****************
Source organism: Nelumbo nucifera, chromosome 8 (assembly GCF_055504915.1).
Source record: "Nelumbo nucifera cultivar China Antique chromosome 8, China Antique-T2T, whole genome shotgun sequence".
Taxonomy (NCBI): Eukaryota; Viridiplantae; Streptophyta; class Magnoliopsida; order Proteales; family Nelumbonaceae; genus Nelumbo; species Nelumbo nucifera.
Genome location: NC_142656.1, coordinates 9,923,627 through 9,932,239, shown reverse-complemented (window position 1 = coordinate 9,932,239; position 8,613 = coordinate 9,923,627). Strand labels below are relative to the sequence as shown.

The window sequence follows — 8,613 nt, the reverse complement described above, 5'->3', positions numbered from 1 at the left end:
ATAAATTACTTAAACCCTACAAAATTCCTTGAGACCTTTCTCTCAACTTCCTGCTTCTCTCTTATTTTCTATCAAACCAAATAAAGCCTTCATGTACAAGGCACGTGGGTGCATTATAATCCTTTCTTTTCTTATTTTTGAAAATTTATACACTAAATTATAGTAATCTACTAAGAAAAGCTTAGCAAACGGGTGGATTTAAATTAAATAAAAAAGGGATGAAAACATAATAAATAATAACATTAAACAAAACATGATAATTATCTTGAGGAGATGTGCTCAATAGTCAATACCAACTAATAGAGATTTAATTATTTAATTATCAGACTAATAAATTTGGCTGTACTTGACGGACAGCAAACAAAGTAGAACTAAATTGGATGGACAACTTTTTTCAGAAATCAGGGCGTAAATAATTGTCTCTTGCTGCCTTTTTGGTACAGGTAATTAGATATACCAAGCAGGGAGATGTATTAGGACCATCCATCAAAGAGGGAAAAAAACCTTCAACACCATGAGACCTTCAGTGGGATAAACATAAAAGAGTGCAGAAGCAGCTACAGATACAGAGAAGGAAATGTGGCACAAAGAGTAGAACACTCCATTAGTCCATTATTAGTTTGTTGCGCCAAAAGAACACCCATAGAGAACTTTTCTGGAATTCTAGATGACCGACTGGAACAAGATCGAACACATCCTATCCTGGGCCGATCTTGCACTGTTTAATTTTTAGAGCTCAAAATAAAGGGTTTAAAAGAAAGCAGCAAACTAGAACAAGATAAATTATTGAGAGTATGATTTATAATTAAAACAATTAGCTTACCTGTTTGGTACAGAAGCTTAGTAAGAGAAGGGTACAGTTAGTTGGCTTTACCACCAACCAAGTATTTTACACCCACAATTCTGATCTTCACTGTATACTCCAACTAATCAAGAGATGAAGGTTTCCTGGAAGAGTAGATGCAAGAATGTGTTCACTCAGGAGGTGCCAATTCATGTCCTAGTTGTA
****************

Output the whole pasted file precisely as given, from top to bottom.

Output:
Source organism: Nelumbo nucifera, chromosome 8 (assembly GCF_055504915.1).
Source record: "Nelumbo nucifera cultivar China Antique chromosome 8, China Antique-T2T, whole genome shotgun sequence".
Taxonomy (NCBI): Eukaryota; Viridiplantae; Streptophyta; class Magnoliopsida; order Proteales; family Nelumbonaceae; genus Nelumbo; species Nelumbo nucifera.
Genome location: NC_142656.1, coordinates 9,923,627 through 9,932,239, shown reverse-complemented (window position 1 = coordinate 9,932,239; position 8,613 = coordinate 9,923,627). Strand labels below are relative to the sequence as shown.

The window sequence follows — 8,613 nt, the reverse complement described above, 5'->3', positions numbered from 1 at the left end:
ATAAATTACTTAAACCCTACAAAATTCCTTGAGACCTTTCTCTCAACTTCCTGCTTCTCTCTTATTTTCTATCAAACCAAATAAAGCCTTCATGTACAAGGCACGTGGGTGCATTATAATCCTTTCTTTTCTTATTTTTGAAAATTTATACACTAAATTATAGTAATCTACTAAGAAAAGCTTAGCAAACGGGTGGATTTAAATTAAATAAAAAAGGGATGAAAACATAATAAATAATAACATTAAACAAAACATGATAATTATCTTGAGGAGATGTGCTCAATAGTCAATACCAACTAATAGAGATTTAATTATTTAATTATCAGACTAATAAATTTGGCTGTACTTGACGGACAGCAAACAAAGTAGAACTAAATTGGATGGACAACTTTTTTCAGAAATCAGGGCGTAAATAATTGTCTCTTGCTGCCTTTTTGGTACAGGTAATTAGATATACCAAGCAGGGAGATGTATTAGGACCATCCATCAAAGAGGGAAAAAAACCTTCAACACCATGAGACCTTCAGTGGGATAAACATAAAAGAGTGCAGAAGCAGCTACAGATACAGAGAAGGAAATGTGGCACAAAGAGTAGAACACTCCATTAGTCCATTATTAGTTTGTTGCGCCAAAAGAACACCCATAGAGAACTTTTCTGGAATTCTAGATGACCGACTGGAACAAGATCGAACACATCCTATCCTGGGCCGATCTTGCACTGTTTAATTTTTAGAGCTCAAAATAAAGGGTTTAAAAGAAAGCAGCAAACTAGAACAAGATAAATTATTGAGAGTATGATTTATAATTAAAACAATTAGCTTACCTGTTTGGTACAGAAGCTTAGTAAGAGAAGGGTACAGTTAGTTGGCTTTACCACCAACCAAGTATTTTACACCCACAATTCTGATCTTCACTGTATACTCCAACTAATCAAGAGATGAAGGTTTCCTGGAAGAGTAGATGCAAGAATGTGTTCACTCAGGAGGTGCCAATTCATGTCCTAGTTGTA